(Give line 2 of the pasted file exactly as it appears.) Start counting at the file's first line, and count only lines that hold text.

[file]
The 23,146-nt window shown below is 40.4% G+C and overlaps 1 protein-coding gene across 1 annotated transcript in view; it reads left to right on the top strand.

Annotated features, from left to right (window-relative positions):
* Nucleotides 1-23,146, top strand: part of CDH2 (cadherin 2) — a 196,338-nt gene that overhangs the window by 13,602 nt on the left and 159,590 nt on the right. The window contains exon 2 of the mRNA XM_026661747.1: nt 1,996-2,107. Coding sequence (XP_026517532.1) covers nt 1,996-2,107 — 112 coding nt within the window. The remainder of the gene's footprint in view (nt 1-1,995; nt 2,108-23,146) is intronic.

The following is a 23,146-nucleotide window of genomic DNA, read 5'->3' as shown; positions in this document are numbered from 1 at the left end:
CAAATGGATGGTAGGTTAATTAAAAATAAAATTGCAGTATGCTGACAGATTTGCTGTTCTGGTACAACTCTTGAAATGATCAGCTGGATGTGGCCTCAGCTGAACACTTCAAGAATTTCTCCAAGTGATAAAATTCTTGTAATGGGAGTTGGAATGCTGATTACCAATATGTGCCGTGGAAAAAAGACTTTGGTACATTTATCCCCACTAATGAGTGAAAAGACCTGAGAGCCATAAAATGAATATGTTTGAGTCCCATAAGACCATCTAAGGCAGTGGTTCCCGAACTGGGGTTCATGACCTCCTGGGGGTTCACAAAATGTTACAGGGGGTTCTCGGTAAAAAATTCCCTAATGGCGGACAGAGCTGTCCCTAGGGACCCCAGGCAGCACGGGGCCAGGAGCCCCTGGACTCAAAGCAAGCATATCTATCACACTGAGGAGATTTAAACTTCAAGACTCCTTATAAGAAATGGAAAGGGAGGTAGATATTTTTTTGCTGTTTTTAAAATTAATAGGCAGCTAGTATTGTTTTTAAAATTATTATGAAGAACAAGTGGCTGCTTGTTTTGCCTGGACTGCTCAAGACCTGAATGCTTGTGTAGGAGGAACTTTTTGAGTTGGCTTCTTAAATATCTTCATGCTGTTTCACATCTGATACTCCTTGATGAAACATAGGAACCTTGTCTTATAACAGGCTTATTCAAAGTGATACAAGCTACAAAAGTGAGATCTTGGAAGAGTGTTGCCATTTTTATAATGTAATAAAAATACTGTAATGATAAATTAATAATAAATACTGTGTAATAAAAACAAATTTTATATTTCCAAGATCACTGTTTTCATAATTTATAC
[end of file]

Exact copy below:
Annotated features, from left to right (window-relative positions):